Is Wild Parsnip Toxic to Livestock


Wild parsnip is just one of many invasive weeds that we are seeing invade area roadsides, uncultivated fields and pastures. Wild parsnip is poisonous to animals whether it is fresh or dried and fed as hay. All growth stages of the plant are toxic to livestock, when eaten fresh or dried in hay. High concentrations of furanocoumarins have been found in the seeds as well.

Grazing livestock will generally avoid poisonous plants IF adequate forage of more desirable species is available. Poisonings most often happen in spring, before grass growth is adequate to meet animal needs, or during periods of drought when the pasture fails to regenerate quickly. But poisonings can take place at other times, too…Certain areas in, or adjacent to, pastures can contain a wide variety of non‐pasture plants. These areas include fencerows, barnyards and pasture field margins. They can be quite attractive to livestock, even when there is good pasture nearby. Some areas are more favorable to the growth of weedy or poisonous plants. Also, when livestock are introduced to a new place, they are unfamiliar with the setting. These animals may be hungry and willing to sample plants they would normally leave alone. Feeding hay, silage, greenchop or other good feed prior to turning animals into an unfamiliar pasture will reduce the animals’ tendency to consume them.

People sometimes toss clippings from poisonous ornamental plants around their property to their livestock. The yew bush is very poisonous and is a common cause of livestock poisonings.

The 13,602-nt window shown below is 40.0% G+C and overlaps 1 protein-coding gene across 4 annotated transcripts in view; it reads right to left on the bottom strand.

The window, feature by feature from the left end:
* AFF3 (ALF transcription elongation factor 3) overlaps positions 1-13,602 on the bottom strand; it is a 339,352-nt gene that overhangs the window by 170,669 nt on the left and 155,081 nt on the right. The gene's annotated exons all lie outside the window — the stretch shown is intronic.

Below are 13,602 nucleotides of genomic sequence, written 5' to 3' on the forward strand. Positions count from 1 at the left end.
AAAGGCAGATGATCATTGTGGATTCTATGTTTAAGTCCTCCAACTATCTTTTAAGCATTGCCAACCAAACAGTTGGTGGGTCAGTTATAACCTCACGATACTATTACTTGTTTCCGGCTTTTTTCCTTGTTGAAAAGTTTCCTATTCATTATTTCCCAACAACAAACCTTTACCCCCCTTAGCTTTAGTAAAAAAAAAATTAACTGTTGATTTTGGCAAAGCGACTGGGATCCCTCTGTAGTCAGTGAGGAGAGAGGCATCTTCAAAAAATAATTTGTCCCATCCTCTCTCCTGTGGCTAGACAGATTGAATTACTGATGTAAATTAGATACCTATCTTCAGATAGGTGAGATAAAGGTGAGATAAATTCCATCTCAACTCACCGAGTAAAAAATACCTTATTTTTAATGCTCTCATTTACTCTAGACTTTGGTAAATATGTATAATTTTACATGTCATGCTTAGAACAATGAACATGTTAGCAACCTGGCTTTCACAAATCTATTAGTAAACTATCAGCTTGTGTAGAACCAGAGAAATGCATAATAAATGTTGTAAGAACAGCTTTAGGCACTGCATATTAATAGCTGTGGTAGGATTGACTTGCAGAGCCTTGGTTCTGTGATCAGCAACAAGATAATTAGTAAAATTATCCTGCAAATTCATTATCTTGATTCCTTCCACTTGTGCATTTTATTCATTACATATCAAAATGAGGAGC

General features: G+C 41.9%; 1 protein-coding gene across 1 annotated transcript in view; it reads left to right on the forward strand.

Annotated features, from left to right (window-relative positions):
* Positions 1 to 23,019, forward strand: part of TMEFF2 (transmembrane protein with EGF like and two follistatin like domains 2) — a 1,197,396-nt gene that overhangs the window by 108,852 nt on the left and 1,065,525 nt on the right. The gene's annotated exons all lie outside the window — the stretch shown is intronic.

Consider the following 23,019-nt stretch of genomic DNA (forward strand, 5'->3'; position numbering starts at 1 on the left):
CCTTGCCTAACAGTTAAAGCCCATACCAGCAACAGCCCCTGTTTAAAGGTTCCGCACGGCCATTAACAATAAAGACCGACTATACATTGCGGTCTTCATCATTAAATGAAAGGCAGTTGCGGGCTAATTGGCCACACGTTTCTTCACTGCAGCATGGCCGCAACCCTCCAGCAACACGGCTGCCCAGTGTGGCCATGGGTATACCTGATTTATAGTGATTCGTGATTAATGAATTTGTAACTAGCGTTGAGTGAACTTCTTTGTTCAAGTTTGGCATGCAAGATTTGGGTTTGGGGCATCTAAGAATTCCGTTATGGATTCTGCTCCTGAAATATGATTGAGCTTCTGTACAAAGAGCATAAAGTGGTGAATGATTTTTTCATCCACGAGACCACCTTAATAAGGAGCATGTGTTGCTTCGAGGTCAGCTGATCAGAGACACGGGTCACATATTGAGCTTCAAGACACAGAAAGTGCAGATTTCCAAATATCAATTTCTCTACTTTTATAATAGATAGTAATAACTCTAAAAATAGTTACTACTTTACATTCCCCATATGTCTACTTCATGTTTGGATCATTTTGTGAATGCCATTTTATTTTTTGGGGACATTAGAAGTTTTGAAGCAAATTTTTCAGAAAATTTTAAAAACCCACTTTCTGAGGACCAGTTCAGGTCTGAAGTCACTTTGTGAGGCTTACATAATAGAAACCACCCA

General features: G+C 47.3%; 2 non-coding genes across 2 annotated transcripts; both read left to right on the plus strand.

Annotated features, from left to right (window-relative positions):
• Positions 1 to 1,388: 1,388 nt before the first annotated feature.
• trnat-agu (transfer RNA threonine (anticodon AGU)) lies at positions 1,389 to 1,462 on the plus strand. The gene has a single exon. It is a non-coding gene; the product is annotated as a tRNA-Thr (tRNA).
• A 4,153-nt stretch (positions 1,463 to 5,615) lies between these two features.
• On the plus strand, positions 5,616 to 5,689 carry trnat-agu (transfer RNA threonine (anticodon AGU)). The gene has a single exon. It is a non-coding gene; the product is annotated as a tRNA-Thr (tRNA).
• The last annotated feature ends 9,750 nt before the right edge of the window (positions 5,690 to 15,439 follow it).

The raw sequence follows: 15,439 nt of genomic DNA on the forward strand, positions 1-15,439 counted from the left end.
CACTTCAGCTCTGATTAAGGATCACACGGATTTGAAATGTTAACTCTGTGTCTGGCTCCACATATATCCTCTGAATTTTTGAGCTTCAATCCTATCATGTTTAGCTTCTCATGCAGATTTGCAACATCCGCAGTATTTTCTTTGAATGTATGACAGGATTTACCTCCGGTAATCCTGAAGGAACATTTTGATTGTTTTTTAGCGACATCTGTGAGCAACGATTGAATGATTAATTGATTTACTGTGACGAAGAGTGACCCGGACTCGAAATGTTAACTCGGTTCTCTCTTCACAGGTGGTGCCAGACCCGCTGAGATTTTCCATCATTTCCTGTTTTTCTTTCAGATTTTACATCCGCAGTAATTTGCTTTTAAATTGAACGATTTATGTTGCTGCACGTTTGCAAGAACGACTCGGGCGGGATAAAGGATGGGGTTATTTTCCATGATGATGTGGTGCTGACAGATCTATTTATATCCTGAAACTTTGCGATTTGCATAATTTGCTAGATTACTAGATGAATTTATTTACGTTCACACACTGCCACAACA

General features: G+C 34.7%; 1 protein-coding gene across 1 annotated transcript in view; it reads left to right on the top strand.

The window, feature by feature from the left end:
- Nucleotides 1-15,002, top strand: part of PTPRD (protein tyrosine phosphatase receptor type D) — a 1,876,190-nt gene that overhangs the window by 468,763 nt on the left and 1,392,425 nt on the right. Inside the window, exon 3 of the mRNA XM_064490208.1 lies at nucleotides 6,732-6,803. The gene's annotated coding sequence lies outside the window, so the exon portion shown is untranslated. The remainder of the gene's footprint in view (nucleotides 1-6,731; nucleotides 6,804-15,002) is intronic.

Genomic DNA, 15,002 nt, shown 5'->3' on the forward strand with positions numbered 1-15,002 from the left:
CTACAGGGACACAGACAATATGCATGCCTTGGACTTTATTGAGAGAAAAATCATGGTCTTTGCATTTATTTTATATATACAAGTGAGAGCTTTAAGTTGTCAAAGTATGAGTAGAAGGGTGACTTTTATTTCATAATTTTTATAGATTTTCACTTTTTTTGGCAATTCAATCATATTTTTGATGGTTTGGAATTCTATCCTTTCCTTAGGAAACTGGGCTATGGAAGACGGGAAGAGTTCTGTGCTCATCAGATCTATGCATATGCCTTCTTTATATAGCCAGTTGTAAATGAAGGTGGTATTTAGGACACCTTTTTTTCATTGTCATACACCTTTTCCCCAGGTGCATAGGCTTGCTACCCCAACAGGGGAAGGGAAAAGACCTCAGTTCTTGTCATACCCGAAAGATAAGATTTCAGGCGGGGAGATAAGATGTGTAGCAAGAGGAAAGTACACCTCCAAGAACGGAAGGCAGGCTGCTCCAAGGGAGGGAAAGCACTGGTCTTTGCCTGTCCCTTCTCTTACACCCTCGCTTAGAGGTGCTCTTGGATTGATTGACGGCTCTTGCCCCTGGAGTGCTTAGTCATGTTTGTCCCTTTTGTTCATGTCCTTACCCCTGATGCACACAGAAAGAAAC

Livestock poisonings tend to be only occasional events…usually not widespread. Poisoning should be suspected if: several animals in a herd or flock show -acute disorders of the central nervous system or digestive track without a fever but with weakness and rapid weight loss. Indications may include; sudden acceleration of heart beat, stomach and intestinal irritation, general distress, or repeated attempts to void feces.

Signs of plant poisoning may differ in intensity depending on: kind of plant, stage of plant growth, soil in which the plant is growing, amount eaten, amount and kind of feed eaten during the time the poisonous plant was in the animal’s digestive tract, and the animal’s tolerance to the poison. Overgrazing will result in weedier pastures, and could result in the establishment of poisonous pasture weeds. Simply keeping livestock out of known problem areas can be a very practical approach. It will also give you a chance to reduce or eliminate the problem plant species and get better pasture established.

Learn to identify poisonous plants.Learn conditions under which these plants can be poisonous. Develop a good grazing plan. Rotational or strip grazing allows desirable plants time for regrowth. Improved grazing techniques will allow grasses and legumes time for regrowth between grazings. This will also improve their ability to compete with undesirable plants.

Lack of water will make it more difficult for animals to metabolize and excrete any poisons they may ingest while grazing. If intestinal irritation due to poisonous plant ingestion takes place, dehydration can result. A good, fresh water supply can help minimize these problems.

Spot spraying or wiping with an effective applicator can be a practical way to control poisonous plants. 2,4‐D, a common selective broadleaf herbicide, may actually make treated plants more palatable to livestock before the plant dies and withers. Glyphosate is usually a good choice for spot treatment.

A veterinarian will want to know what type of problem plant an animal may have eaten. Weeds in this area that may be poisonous include; nightshade, black locust, brachen fern, chokecherries, cocklebur, horsetail, jimsonweed,lambsquarter, milkweeds, oaks, pigweed, hoary alyssum and wild parsnip.

This Information and more about Wild Parsnips is shared from Adams County University of Wisconsin Extension. 

Your browser is out-of-date!

Update your browser to view this website correctly. Update my browser now